Advertisement

The Hugh Hewitt Show

Listen 24/7 Live: Mon - Fri   6 - 9 AM Eastern
Call the Show 800-520-1234

A Conversation With Former Solicitor General Ted Olsen About A President’s War Powers

Thursday, October 11, 2007  |  posted by Hugh Hewitt
Advertisement

Former Solicitor General and Assistant Attorney General for Legal Counsel Ted Olsen was my guest yesterday for a conversation about a president’s war powers, the role of Congress, and Rudy’s likely judicial nominees.  The transcript is here, and the audio is in this hour, immediately after my conversation with Mitt Romney on the same subject.  Some key excerpts of the Olsen interview:

HH: Let me ask, Ted, when you were the assistant Attorney General in the office of legal counsel under President Reagan, and it came time to invade Grenada, and Ronald Reagan turned to you and Fred Fielding and Bill Smith, what did you advise him about the War Powers Act? How was he bound by it?

TO: Well, he…presidents right from the beginning have had reservations about the Constitutionality of the War Power Act. And what we did, we had a group that would convene what basically…that was a matter of reporting to Congress with respect to when troops were sent into combat type situations. And what we did was we put together a report that would be sent to Congress that said this is information that is being submitted consistent with the War Powers Act. We did not, we were very careful not to say that we were doing this because the War Powers Act required us to do it, because we all thought that that was unconstitutional. 

HH: That was the most interesting part of yesterday’s debate, and of course, you’re an advisor to Mayor Giuliani. And I know when President Reagan turned to this team, what was the collective advice about the Constitutionality of the War Powers Act to Ronald Reagan? And then subsequent to George W. Bush when you were the Solicitor General?

TO: Well, we felt…two parts to that. We…all of us felt that the War Powers Act was unconstitutional to the extent that it purported to restrict the president’s ability to act under exigent circumstances to protect the interests of the United States with respect to military action. Now Congress, of course, has authority under the power to declare war, does have authority to appropriate funds and all of those things. But all of us felt, and I think previous presidents, including President Carter, had reservations about the War Powers Act as well. So that was the advice that we gave then. By the time I came along as Solicitor General under this President Bush, basically the War Powers Act was essentially, or for all practical purposes, a dead letter, because President Clinton had basically ignored the War Powers Act, and no one had really done anything about it, and they couldn’t.

HH: So when President Bush came to you as SG, and to the rest of the legal team in the first Bush term, did he come with the idea that we’re going to go to Congress because it’s politically a good idea? Or because it’s a Constitutionally required idea?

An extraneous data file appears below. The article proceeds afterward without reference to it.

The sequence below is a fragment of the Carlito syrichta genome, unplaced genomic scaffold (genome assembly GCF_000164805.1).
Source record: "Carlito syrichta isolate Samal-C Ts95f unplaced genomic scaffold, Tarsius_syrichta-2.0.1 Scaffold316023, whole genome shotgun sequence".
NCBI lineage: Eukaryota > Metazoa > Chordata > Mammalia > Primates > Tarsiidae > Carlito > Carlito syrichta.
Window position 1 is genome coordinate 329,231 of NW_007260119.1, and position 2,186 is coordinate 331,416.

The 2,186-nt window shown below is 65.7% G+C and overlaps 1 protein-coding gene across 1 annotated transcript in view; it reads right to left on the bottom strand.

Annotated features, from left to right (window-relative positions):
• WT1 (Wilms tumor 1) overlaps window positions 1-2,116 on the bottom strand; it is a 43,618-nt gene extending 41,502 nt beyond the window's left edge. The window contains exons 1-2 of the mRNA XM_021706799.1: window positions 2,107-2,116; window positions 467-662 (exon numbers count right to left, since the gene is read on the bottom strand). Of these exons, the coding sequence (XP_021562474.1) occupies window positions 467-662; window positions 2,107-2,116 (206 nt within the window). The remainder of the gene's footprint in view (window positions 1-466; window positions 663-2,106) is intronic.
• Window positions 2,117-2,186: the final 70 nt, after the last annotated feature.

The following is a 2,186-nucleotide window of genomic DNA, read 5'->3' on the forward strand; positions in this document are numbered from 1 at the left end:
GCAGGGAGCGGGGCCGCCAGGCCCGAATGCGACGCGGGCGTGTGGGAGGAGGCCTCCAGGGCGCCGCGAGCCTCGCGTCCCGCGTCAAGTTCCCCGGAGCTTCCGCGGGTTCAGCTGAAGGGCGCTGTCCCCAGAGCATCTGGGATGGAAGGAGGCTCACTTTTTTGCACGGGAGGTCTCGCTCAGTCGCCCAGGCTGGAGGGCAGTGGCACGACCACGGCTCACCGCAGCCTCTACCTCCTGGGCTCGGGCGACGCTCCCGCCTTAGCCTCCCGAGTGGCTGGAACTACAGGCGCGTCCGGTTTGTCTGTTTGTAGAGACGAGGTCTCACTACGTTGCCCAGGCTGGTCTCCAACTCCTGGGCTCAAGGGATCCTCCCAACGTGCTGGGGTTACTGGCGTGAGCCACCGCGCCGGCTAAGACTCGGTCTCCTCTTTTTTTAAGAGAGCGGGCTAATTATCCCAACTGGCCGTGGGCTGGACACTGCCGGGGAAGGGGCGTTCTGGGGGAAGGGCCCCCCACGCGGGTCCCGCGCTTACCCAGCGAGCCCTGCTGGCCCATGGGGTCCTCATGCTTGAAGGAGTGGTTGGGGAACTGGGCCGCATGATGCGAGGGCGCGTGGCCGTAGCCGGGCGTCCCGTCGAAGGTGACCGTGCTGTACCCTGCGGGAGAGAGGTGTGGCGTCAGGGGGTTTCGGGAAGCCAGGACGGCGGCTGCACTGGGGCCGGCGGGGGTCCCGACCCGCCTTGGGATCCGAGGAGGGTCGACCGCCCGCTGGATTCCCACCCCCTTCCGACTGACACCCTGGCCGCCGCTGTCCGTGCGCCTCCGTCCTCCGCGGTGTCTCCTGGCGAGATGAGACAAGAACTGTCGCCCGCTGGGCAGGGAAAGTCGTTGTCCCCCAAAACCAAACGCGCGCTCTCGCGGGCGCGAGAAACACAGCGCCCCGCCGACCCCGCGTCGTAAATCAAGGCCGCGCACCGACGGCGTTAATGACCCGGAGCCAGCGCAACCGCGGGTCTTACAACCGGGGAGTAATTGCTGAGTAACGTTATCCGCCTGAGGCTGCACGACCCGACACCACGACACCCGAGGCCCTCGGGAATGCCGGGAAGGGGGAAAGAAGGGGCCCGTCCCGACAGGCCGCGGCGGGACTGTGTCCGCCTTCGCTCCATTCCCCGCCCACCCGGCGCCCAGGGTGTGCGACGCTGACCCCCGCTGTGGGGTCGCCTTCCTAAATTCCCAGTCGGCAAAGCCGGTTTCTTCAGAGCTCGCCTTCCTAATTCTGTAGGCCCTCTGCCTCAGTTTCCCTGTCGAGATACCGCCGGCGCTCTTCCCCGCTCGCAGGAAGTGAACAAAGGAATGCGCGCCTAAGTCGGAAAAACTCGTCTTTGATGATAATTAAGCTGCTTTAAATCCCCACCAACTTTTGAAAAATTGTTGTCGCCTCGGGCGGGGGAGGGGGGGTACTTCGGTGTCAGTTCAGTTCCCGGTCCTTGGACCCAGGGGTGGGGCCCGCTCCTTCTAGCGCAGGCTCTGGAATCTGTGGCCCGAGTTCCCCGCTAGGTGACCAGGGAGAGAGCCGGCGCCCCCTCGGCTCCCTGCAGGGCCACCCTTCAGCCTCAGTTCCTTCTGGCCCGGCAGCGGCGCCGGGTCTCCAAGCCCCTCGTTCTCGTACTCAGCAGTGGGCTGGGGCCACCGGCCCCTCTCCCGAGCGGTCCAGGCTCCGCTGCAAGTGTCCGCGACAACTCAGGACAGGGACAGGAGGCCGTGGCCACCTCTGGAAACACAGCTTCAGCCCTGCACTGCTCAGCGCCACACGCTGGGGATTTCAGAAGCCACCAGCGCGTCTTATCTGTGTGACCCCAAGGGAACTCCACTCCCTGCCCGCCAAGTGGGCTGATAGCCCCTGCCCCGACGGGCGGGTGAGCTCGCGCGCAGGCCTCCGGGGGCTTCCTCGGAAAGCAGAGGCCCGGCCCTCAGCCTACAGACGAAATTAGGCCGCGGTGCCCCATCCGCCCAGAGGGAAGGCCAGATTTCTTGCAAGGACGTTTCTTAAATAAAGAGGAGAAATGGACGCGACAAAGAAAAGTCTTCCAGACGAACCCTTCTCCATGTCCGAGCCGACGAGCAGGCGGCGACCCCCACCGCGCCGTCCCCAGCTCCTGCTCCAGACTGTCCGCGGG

TO: Well, I have to explain that my role was not to give him advice with respect to that matter after September 11. That was…I was the Solicitor General, not the office of legal counsel. So our job was to defend in the Supreme Court actions that had been taken by the government, but I wasn’t part of that legal process.

HH: General Olsen, if in fact Mayor Giuliani becomes President Giuliani, and Iran’s about to get the nuke that we fear that it would, and he calls you up, and you’re in private life or in public office, and he says Ted, what do I do, what would you tell him about what to do, vis–vis Congress? 

TO: Well, obviously, if you are a lawyer and you have plenty of time to think about all of the different alternatives, and I think any president taking office would want to get his legal team familiar, that would be his White House Counsel, the Attorney General, the assistant Attorney General, the lawyers in the Defense Department and the State Department, and get together and go over these various options.

And this exchange on Rudy’s likely judicial nominees and Dr. James Dobson’s critique of pro-choice GOPers:

HH: Jim Dobson penned a New York Times editorial. I’m sure you’re familiar with it, that if it’s Rudy Giuliani, he’s just sitting it out. What’s your response to that, and to the idea that you can’t trust Rudy with Supreme Court nominees? 

TO: Well, A) you can trust Rudy with Supreme Court nominees. He’s the person in America that I trust the most in connection with this. If someone wants to sit out the election because they’re not satisfied with some aspect of Rudy’s background or Rudy’s policy, then he might as well just vote for Hillary Clinton, because that’s what’s going to happen. I think it’s exceedingly important for Republicans and conservatives and moderates alike to take a deep breath, if there’s a high likelihood, as I think there may be, of an even greater Democratic control of both houses of Congress. A Democratic president is going to appoint Supreme Court justices, appellate court judges, and other federal judges, and increase taxes, and increase the federal spending, and doing lots of things that only a Republican president can prevent. And Rudy Giuliani, in my judgment, is the most qualified and the most electable Republican. And anybody on the conservative side that thinks they’re going to sit that out, they might as well contribute to the Democratic victory, and then take responsibility for what happens, because it will be their fault.

Advertise With UsAdvertisement
Advertisement
Advertisement
Sierra Pacific Mortgage
Advertisement
Advertisement
Back to Top